Games in the Classroom ?Work is either fun or drudgery. It


'Work is either fun or drudgery. It depends on your attitude. I like fun.' ' Colleen Barrett. (President and Corporate Secretary for Southwest Airlines Co.)

A quote I had read as a preteen which stuck with me through the years. How we learn really does depend on our attitude. Lot's of learners, especially young learners, do not look at their tasks in this light. Students either learn because they have to, or simply don't. As humans, we rarely ever try to enjoy ourselves as we go through the process of learning something that does not necessarily interest us. It is usually not easy for anyone to approach work this way.

'Nothing is interesting if you're not interested.' ' Helen McInnis (Author ' best-seller).

We cannot expect students to want to learn if they simply are not interested with what is being offered to them. Students will retain more when they are interested in what is being taught. Therefore it is the teachers' responsibility to make the learning process as 'painless' as possible for the students and interest them. What better way then to use games'

Games not only change the whole atmosphere of the class but it also give students a break from routine. Using games in the classroom is also a great way to stimulate the learning process. Games can also help students establish rapport with each other, new students, and the teacher.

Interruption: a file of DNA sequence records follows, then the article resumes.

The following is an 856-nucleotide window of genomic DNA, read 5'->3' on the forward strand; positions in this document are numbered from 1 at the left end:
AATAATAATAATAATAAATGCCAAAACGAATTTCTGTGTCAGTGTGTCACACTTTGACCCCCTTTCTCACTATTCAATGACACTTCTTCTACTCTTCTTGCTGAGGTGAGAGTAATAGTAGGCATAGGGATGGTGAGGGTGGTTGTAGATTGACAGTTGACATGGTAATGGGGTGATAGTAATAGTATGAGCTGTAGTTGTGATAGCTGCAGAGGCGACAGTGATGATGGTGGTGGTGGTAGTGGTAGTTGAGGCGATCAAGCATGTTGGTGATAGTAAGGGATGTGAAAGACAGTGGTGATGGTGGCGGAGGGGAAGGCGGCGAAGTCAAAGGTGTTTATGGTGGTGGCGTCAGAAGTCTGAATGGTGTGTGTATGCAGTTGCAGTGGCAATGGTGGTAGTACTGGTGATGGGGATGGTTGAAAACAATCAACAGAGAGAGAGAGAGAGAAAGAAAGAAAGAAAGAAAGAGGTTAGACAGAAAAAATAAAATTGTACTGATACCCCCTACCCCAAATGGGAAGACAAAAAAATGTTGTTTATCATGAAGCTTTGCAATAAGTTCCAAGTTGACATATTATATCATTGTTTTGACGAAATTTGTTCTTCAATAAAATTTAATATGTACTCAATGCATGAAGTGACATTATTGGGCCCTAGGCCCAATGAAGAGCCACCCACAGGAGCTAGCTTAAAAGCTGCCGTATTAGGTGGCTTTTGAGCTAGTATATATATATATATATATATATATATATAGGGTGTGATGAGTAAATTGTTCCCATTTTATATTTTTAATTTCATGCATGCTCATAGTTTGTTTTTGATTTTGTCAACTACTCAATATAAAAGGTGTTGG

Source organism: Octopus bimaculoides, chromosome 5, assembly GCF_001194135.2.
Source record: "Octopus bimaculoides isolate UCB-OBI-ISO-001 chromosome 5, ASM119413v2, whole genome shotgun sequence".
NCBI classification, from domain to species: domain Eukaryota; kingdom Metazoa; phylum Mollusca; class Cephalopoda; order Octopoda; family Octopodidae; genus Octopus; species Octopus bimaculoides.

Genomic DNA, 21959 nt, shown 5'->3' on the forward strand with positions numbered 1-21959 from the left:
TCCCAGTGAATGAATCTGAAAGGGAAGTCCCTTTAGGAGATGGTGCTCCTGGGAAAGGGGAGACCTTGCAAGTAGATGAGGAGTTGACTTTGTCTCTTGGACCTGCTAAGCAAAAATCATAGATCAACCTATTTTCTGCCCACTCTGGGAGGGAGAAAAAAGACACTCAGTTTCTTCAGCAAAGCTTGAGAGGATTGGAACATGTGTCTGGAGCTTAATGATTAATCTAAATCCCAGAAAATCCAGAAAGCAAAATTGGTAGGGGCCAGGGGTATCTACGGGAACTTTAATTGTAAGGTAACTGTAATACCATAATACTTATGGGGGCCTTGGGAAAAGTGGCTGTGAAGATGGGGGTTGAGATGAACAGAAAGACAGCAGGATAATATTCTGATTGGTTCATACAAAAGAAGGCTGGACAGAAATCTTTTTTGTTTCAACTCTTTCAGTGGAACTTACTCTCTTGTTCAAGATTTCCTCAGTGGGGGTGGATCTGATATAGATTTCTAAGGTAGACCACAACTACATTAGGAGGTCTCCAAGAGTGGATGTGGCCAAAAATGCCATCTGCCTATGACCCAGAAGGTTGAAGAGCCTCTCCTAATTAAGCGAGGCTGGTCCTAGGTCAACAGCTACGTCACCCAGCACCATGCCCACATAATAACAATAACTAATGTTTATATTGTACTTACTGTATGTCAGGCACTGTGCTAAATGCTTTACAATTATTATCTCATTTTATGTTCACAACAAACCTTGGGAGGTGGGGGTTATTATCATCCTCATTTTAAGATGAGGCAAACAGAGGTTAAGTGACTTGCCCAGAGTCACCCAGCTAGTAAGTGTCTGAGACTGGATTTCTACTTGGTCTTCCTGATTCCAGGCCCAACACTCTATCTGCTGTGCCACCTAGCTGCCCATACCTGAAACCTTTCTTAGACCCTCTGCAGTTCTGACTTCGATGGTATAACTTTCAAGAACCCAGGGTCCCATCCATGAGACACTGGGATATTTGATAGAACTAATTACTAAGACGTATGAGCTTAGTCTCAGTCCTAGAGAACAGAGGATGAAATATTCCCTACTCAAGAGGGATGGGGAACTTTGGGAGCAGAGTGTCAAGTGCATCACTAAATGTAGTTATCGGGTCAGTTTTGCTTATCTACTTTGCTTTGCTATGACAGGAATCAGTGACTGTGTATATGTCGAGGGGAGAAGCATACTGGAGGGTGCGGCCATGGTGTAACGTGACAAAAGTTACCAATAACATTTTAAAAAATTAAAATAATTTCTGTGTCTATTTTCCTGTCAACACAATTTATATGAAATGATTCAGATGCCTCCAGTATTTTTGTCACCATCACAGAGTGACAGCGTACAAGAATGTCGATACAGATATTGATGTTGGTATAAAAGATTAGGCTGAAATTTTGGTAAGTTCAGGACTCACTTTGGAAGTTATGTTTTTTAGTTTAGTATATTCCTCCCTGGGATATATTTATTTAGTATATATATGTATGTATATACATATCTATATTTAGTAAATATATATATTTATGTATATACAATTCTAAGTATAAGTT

Most teachers in their teaching career will encounter students who are not willing to participate, but with games it can motivate and interest even the most uncooperative students. I have seen situations where uncooperative students will behave and participate just so that they can be allowed to be involved during the games time.

So which games would be suitable for classroom use' Teachers can choose to use popular/generic games and tailor it to the students' needs, use EFL games, or be creative and create their own games. There is such a wide variety of games for tackling both receptive and progressive skills. Games should not be limited to just the board. Computer games can also be used if the school has the facilities. Board games also add to the variety in games. Whatever the teacher decides to use, it is important to choose games which are relevant to the lesson(s) being taught. Each class is different, so some games will work for one class and may not work for others.

How much time should be given for games' Should there be more than one game in the lesson' Is the game suitable for the age group' Is this game relevant to the lesson' The teacher should ask himself these questions before selecting a game.

Although games are supposed to be exciting and students should be allowed to enjoy themselves, the teacher must maintain control. When playing games, it is important that the teacher does not lose track of time and continues to monitor the students. Game time does not mean that the teacher can sit back and relax while the students 'fend for themselves'.

Learning does not always have to be boring. Students can greatly benefit from games regularly being used as part of their learning process because they are actively using what they have learned. Let's interest and motivate our students by using games in the classroom. The students in return will retain more and be enthusiastic towards learning English.

'I hear and I forget. I see and I remember. I do and I understand.' ' Chinese Proverb